Sewing Power

Sewing Power: Labor Rights in the Garment Industry in South Asia

April 4, 2016

Sewing Power: Labor Rights in the Garment Industry in South Asia
Conference/Symposium | April 4 | 1-3:30 p.m. | Stephens Hall, 10 (ISAS Conference Room)

A summary of the lecture
by Sridevi Prasad, ISAS Program & Publications Assistant

In the space provided by the Subir and Malini Chowdhury Center for Bangladesh Studies at UC Berkeley, three scholars specializing in various regions across South Asia came together to attend our conference titled “Sewing Power: Labor Rights in the Garment Industry in South Asia”. Moderated by Sanchita Saxena, Director of the Chowdhury Center and author of Made in Bangladesh, Cambodia and Sri Lanka: The Labor Behind the Global Garments and Textiles Industries, the symposium sought to provide a comparative analysis of the labor rights in the garment industries in Pakistan, Sri Lanka, and Bangladesh. Faisal Siddiqi, human rights lawyer from Pakistan, spoke on a fire that occurred in a garment factory fire in the Baldia area of Karachi and killed 255 people in 2012. Contrasting it to the historical Triangle Shirtwaist Factory fire in 1911 New York, Siddiqi argued that the Baldia fire did not produce a strong societal response or government action. Arguing that Pakistan needs a stronger labor movement, Siddiqi maintained that the state must remain central in this struggle as it is the only entity that can enforce basic labor rights. On an alternative side of development, Sri Lanka, as discussed by Dr. Kanchana Ruwanpura from the University of Edinburgh, is fortunate to have a highly educated labor force with strong labor rights. Most labor codes such as zero tolerance for child labor and the right to the choice of employement were found to be upheld but codes seeking to provide a living wage or the freedom to form an alliance and collective bargaining were frequently violated. Here too, Ruwanpura argued that the state is complicit and needs to provide the right to freedom of association and the lack of a living wage. Chaumtoli Huq, the final speaker and a human rights lawyer from New York, spoke about the power of workers’ movements in the garment industry in Bangladesh, especially post-Rana Plaza. Showing clips from her upcoming documentary, Huq argued that Bangladeshi factory workers, who are predominantly women, are organizing to fight for their rights not only as workers but as women and citizens as well. Recognizing the intersectional nature of their identity, these women are empowering themselves to push the state and multinational corporations to recognize their rights as Bangladeshi female garment workers. Following the panel was a screening of the newly released documentary, The True Cost. Directed by Andrew Morgan, the documentary showed the role of “fast fashion” and materialism on agricultural and garment workers in the Global South. The documentary calls on consumers to recognize their role in this exploitative supply chain and empowers them to push global fashion brands to change their practices and the business model that allows them to violently profit off of cheap labor in the Global South.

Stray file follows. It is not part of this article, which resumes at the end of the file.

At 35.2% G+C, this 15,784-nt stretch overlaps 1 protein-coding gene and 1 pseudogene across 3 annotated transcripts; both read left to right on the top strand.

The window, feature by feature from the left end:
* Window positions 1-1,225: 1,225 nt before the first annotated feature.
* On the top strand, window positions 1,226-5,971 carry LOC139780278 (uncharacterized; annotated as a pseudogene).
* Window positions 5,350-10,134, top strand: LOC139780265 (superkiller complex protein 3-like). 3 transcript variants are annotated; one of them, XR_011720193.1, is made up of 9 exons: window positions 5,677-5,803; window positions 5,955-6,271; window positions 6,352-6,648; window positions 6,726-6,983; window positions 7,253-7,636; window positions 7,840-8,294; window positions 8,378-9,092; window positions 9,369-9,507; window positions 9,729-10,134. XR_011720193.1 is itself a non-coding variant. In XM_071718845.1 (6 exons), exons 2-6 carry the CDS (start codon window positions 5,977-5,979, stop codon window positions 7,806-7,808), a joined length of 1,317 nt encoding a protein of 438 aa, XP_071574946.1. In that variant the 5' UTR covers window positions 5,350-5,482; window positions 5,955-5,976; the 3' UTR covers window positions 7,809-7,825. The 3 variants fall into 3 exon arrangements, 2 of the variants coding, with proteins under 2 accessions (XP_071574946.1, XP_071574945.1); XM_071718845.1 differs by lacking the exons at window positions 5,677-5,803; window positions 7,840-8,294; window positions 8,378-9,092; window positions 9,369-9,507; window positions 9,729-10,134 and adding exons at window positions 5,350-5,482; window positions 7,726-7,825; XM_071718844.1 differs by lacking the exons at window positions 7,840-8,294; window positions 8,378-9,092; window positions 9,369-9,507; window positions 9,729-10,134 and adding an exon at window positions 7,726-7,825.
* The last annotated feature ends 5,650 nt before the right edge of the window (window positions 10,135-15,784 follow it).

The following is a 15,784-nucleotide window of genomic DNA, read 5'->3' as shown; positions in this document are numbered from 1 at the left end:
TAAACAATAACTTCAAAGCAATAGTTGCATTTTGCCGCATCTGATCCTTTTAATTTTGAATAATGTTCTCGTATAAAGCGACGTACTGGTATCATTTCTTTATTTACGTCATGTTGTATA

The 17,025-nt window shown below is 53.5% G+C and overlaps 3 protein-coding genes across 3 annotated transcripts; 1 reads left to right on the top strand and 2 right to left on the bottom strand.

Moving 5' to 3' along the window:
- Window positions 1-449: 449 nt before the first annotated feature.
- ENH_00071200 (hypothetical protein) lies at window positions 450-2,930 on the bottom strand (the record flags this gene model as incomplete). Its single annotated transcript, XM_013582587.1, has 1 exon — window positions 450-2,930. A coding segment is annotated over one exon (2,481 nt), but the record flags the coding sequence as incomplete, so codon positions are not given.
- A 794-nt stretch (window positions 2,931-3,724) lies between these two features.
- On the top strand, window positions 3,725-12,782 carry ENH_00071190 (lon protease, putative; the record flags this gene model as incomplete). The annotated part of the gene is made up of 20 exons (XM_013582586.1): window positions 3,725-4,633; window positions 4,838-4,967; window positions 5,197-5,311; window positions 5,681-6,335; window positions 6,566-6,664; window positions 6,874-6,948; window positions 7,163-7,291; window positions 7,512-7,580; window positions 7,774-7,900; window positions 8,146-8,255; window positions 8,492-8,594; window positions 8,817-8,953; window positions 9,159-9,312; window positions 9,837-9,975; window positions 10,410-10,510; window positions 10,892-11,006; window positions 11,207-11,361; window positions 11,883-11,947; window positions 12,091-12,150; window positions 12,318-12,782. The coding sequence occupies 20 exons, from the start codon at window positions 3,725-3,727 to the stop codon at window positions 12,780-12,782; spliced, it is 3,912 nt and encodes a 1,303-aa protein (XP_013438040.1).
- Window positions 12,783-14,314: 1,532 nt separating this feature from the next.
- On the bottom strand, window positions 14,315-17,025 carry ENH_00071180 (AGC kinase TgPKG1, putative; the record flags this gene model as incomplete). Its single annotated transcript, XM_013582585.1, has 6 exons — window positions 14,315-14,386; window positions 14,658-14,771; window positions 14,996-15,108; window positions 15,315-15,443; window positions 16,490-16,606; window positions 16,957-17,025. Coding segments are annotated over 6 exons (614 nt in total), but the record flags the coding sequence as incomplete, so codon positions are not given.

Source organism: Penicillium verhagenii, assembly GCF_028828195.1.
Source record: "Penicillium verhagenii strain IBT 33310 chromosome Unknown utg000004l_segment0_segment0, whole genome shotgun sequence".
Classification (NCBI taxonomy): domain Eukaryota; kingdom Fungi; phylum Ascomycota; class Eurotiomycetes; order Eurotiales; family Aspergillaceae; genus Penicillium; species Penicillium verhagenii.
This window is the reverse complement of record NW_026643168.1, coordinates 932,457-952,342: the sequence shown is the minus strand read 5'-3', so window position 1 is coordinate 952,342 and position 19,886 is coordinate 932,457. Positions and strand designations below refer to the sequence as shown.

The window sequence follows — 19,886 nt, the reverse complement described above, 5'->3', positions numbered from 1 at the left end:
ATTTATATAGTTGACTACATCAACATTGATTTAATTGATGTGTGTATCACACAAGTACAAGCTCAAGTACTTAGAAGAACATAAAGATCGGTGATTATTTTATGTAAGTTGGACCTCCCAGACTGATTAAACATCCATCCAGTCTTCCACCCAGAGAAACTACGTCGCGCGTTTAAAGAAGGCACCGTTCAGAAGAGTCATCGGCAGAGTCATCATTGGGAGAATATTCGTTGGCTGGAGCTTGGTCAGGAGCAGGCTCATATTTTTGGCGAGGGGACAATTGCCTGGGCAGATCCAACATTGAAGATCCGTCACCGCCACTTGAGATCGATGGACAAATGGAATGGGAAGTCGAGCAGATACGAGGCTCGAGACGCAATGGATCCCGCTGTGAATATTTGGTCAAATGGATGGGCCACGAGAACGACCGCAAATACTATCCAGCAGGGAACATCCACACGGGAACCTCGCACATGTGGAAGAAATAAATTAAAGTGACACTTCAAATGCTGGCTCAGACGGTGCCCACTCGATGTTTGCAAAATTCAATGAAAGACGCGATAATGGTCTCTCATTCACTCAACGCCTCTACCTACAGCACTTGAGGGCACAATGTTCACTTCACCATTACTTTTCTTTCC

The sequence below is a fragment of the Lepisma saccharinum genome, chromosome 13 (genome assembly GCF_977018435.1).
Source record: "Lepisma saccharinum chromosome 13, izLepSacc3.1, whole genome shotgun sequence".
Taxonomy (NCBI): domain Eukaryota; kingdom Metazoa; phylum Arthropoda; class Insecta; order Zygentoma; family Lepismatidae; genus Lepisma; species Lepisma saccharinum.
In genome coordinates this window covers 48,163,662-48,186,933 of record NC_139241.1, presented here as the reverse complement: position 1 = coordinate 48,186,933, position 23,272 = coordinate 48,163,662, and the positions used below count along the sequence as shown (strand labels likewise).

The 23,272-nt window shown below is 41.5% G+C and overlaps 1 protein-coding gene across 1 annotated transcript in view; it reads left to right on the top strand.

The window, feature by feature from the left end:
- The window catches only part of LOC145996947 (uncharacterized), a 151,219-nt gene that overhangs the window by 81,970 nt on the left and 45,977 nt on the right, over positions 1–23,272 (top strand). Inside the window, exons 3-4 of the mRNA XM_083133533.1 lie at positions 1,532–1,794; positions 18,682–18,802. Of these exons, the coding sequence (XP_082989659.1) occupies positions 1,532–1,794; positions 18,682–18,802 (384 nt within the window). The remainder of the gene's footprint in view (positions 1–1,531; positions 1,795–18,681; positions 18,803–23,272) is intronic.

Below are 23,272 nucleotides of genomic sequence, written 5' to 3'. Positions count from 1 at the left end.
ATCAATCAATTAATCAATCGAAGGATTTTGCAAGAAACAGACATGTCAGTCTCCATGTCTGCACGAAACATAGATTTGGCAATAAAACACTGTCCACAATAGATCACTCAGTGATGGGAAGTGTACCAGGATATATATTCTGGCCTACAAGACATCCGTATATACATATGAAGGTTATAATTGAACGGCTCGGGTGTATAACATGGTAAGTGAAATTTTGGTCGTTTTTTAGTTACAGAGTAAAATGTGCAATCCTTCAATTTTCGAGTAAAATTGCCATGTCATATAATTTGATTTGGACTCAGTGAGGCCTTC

Videorecording of the lecture